California Sports Betting Initiative Could Get Special Treatment

Posted on August 13, 2020 - Last Updated on August 29, 2020

The sports betting initiative offered by California Native American tribes won’t be on the November ballot, but could still go in front of voters before 2022.

Up until a few weeks ago, Jacob Mejia, spokesman for the coalition of tribes backing the initiative, claimed there was still a small chance for the initiative to find its way to the ballot this year. He now admits that door has closed.

“Given the timing and ongoing restrictions, there is no chance of qualifying for this November’s ballot,” Mejia said.

Special election could speed up sports betting timeline

The tribal initiative was on pace to qualify for this year’s ballot before the coronavirus pandemic derailed signature-gathering efforts. However, the initiative got new life when a California judge granted proponents an extension on signature gathering to Oct. 12.

Reaching the required number of 997,139 valid signatures would get the initiative on the first eligible statewide election. That would be November 2022, but a special election could come sooner.

“The way it works is that if we qualify the initiative then it’s teed up for the next statewide election,” Mejia said.

Chances for a special election in California

Statewide special elections aren’t a regular occurrence in California. The last one was in 2009. There have been three this millennium.

But you might have noticed that these aren’t normal times. The governor or legislature can call for a special election. With the state facing unpredictable and extraordinary circumstances from the coronavirus pandemic, the likelihood of a special election increases for 2021.

This could play an important role for California sports betting. A special election would be an advantage for the tribal coalition, allowing the initiative to get on the ballot before a competing initiative or legislative amendment.

Timing could also play in the legislature’s favor. Without a special election, the earliest the tribal initiative can make the ballot is November 2022. Ballot measures gathered by signature can only appear on a general election ballot (or special election).

The legislature can next place a measure on the June 2022 primary ballot. However, after tribal opposition defeated the legislature’s sports betting bill this year, despite a push for revenue in the pandemic, it seems highly unlikely that tribes would let a legislative amendment make the ballot ahead of its qualified initiative.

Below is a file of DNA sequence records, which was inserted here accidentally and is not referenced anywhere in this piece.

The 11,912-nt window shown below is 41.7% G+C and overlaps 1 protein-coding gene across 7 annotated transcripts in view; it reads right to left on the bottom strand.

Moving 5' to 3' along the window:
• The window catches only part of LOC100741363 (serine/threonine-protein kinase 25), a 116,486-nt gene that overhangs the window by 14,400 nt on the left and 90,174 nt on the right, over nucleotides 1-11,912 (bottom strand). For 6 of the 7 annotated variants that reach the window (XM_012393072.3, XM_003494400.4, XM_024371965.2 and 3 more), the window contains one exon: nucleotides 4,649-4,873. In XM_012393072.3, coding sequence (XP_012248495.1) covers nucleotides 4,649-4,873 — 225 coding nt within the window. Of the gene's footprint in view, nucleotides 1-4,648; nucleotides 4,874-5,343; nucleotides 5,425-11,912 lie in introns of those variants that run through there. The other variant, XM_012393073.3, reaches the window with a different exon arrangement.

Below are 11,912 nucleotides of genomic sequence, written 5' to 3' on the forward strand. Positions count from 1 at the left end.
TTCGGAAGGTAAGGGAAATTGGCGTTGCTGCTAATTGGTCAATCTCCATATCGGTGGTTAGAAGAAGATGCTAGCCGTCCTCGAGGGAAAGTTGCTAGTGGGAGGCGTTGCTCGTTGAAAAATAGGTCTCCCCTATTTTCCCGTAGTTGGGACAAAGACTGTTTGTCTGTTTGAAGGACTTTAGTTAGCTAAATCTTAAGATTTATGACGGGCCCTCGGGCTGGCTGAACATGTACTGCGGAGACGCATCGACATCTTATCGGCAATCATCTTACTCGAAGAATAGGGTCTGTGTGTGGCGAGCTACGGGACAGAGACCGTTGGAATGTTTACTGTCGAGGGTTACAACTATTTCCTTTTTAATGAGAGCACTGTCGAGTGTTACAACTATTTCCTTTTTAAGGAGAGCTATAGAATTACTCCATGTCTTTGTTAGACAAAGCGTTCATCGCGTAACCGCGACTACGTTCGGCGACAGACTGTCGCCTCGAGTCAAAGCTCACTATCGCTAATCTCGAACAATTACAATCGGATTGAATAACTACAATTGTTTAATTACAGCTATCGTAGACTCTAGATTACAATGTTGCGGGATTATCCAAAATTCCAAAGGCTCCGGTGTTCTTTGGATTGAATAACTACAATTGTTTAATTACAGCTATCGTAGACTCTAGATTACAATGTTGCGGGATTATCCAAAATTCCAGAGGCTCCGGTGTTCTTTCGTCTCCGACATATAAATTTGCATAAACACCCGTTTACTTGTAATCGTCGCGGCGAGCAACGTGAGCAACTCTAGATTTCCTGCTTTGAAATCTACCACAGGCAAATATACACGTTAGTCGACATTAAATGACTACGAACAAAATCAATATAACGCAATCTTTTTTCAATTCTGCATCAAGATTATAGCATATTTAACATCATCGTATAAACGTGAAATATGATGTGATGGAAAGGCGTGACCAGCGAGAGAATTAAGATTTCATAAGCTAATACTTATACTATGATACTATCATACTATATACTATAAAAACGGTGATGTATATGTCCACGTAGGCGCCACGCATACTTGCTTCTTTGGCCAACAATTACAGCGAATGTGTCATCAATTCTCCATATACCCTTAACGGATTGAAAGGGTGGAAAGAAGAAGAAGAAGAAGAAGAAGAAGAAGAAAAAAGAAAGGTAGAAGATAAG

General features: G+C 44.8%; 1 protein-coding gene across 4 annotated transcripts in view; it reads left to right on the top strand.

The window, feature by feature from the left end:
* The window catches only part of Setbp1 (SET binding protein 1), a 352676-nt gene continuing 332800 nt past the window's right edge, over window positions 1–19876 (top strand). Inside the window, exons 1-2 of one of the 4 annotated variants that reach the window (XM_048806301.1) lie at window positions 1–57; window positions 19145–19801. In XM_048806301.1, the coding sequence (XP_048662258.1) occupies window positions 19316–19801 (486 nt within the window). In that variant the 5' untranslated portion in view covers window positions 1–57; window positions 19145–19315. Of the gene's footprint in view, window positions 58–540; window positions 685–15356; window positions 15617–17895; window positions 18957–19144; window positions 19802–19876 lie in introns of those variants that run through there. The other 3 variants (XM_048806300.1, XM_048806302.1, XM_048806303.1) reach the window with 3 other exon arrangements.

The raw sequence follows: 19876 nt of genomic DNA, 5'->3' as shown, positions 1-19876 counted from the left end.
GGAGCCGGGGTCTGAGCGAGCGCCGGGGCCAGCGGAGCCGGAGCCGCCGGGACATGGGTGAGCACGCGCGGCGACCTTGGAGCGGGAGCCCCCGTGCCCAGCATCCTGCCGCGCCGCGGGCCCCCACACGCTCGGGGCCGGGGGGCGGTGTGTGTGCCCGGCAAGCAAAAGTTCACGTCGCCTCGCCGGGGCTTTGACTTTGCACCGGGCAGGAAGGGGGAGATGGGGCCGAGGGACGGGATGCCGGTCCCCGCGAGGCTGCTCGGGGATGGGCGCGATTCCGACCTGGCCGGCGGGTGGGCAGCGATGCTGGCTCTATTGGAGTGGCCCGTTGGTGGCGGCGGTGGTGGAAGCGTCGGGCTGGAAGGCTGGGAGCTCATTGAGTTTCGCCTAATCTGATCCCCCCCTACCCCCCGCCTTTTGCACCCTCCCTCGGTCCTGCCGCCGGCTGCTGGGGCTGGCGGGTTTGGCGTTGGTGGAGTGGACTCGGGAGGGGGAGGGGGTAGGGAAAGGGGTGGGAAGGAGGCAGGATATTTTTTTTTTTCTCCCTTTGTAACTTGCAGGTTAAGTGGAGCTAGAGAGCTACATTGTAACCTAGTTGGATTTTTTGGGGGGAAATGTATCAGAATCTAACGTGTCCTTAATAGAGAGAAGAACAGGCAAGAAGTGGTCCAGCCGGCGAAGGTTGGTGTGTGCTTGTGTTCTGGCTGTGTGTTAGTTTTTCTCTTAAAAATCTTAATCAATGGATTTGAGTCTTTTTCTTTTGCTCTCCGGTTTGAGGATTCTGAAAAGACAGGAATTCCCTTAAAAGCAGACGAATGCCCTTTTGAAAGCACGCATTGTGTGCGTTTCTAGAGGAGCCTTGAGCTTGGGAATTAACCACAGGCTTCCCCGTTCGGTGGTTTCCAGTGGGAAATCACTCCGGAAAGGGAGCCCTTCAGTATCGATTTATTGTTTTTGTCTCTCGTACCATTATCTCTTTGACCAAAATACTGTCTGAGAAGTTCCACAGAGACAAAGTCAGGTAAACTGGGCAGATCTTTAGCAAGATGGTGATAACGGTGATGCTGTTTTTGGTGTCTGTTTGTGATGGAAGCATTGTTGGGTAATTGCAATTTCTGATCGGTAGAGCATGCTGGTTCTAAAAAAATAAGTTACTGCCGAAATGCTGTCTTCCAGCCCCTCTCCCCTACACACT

Will California sports betting initiative qualify?

Mejia asserted last month that the initiative had more than 1 million signatures. To assure that enough signatures come from registered voters, the coalition wants to submit 1.6 million signatures in total.

Signature gathering for the initiative restarted in May after California entered stage 2 of the reopening process. However, petitioners indicated in the lawsuit that signatures were coming in at 10% of their previous rate. Since then, the governor tightened some restrictions as virus cases rose in the state.

“Although the court has extended the deadline to Oct. 12, COVID restrictions are causing strong headwinds,” Mejia said. “More than half of California counties — home to 97% of the state’s population — are on the state’s watchlist, which is making signature gathering very challenging.”

It’s still believed that the tribal initiative will get the signatures to qualify. The judge in the court case noted the petitioners could come back to him seeking another extension if warranted. The continued closures in the state likely would meet that criteria.

To make a special election ballot, the tribal initiative needs to have all signatures in and verified by counties.

Matthew Kredell Avatar
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Matthew Kredell

Matthew has covered efforts to legalize and regulate online gambling since 2007. His reporting on the legalization of sports betting began in 2010 with an article for Playboy Magazine on how the NFL was pushing US money overseas by fighting the expansion of regulated sports betting. A USC journalism alum, Matt started his career as a sportswriter at the Los Angeles Daily News and has written on a variety of topics for Playboy, Men’s Journal, Los Angeles magazine, LA Weekly and ESPN.com.

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